Yes, He Gets Us - But Are We Getting Him?
The “He Gets Us” campaign, launched most prominently during Sunday’s Super Bowl, is an attempt to reach people with an image of Jesus that is compassionate and relevant. It seeks to present Him as the ultimate empathizer, someone who understands rejection, fear, and social isolation.
Jesus does “get us.” The eternal God left the unimaginable glory of heaven to be born among cattle and hay. He experienced hunger and thirst and the betrayal of friends. He had “no place to lay His head” (Matthew 8:20) and even His own family thought He had lost His mind. Because of these things, He is “not unable to sympathize with our weaknesses” (Hebrews 4:15).
We can rejoice in this. Knowing that our “advocate with the Father” (I John 2:1) underwent the trials and pains of being human means He is an understanding Savior. He does, indeed, “get us.”
Let me preface the following with this: I’m weary of crabbiness in the body of Christ. The “there’s always something wrong” approach to Christian work and ministry is debilitating. No gospel effort is flawless, and none of us who follow Jesus are ever free entirely from sin or misjudgment.
Also, stereotypes and misperceptions about Jesus abound. He is claimed by people across every spectrum, used to justify partisan allegiances, social movements, and personal preferences. Bringing clarity to a broken culture’s understanding of Who the Son of God is could not be more timely.
Yet the new campaign, financed generously by the family that owns Hobby Lobby stores, seems so desperate to make Jesus appealing that its ads portray Him as more of a contemporary cultural rebel than the person presented in the gospels. Is He an urban hipster or a friendless teenager? Was He a refugee in the same way as those thousands streaming daily — and illegally — across our border?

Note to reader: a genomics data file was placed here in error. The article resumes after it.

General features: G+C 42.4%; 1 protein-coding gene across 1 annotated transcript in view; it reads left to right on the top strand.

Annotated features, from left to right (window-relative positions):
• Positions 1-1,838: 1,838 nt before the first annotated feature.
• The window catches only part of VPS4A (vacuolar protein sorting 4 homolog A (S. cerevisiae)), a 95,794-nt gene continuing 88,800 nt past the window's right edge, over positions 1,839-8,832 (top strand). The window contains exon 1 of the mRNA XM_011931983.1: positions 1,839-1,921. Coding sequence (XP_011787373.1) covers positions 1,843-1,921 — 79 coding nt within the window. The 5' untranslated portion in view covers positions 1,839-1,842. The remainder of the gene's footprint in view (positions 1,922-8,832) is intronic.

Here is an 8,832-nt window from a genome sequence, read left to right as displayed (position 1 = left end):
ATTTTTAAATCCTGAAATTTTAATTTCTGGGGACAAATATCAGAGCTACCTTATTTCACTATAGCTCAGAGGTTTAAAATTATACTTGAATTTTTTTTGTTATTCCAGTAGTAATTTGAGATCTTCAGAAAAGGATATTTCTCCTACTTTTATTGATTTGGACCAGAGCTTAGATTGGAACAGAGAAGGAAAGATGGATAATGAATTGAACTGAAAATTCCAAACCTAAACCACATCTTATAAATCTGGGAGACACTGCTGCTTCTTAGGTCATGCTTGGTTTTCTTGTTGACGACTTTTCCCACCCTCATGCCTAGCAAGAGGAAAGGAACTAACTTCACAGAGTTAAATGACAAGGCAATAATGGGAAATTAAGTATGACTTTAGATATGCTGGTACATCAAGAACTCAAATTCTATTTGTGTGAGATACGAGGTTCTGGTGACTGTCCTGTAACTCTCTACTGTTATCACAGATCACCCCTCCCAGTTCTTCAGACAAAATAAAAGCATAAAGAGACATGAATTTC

In “Outrage,” we learn that “Jesus never raised His voice” and that He believed He “could change the world by turning the other cheek.” Well, sometimes. Those He drove from His Father’s house had a rather different experience, as did those who heard Him eviscerate His day’s religious leaders. And in “What Would Jesus Think of Teen Moms?” we are told that “Jesus was born to a teenage girl ... a girl who was at the mercy of a man who could have publicly shamed her or even had her killed, but who instead protected and supported her. A girl who gave birth in a stable because she had nowhere else to go.”
No: Mary was a virgin — a teenager, yes, but not one whose pregnancy derived from an illicit act. And she was not “at the mercy” of Joseph — described in the Gospels as “a just man” — but under that protection of angels, who directed Joseph’s decisions. In its effort to foster interest, “He Gets Us” misrepresents the beauty of the incarnation.
I fear that in “He Gets Us,” the portrayal is so emphatic about His love and tenderness that Jesus becomes one-dimensional. Reducing His character to compassion is to ignore the great reality that God is both infinitely loving and immeasurably holy. Segregating these from one another is to diminish His grandeur and, ironically, the very qualities that make Him worthy of our lives and worship — the unique, eternal, and comprehensive integration of His utter purity and astounding love.
I fear that “He Gets Us” offers a false understanding of the God-Man Who is not just the Friend of sinners but also their Savior. Failing to deal with our fallenness, “He Gets Us” suggests a Jesus Who wants not so much to save us from eternal destruction but comfort us in our temporal distress. He wants to do the latter, yes, but how much more the former.
Additionally, there is a certain “bait and switch” element to “He Gets Us.” Many will find its messages appealing but when they confront the Redeemer Who “became sin for us” (II Corinthians 5:21), they will have to address the hard truth of their separation from their Creator — the reality of their sin and their need to repent of it.
The producers of “He Gets Us” no doubt believe in the need for personal regeneration based on an acknowledgement of sin and trust solely in Christ’s atoning work on the cross and resurrection from the dead. The problem is that they overlay this core of Christian faith with a blanket of affirmation so soothing that those embraced by it might not ever wish to remove it.
Yes, Jesus understands. He empathizes. But all men everywhere need the soul-shaking disruption that comes from realizing God’s judgment on their sin is their fate — unless they come to know One Who gets our sin even as He gets our pain.
Rob Schwarzwalder is Senior Lecturer in Regent University's Honors College.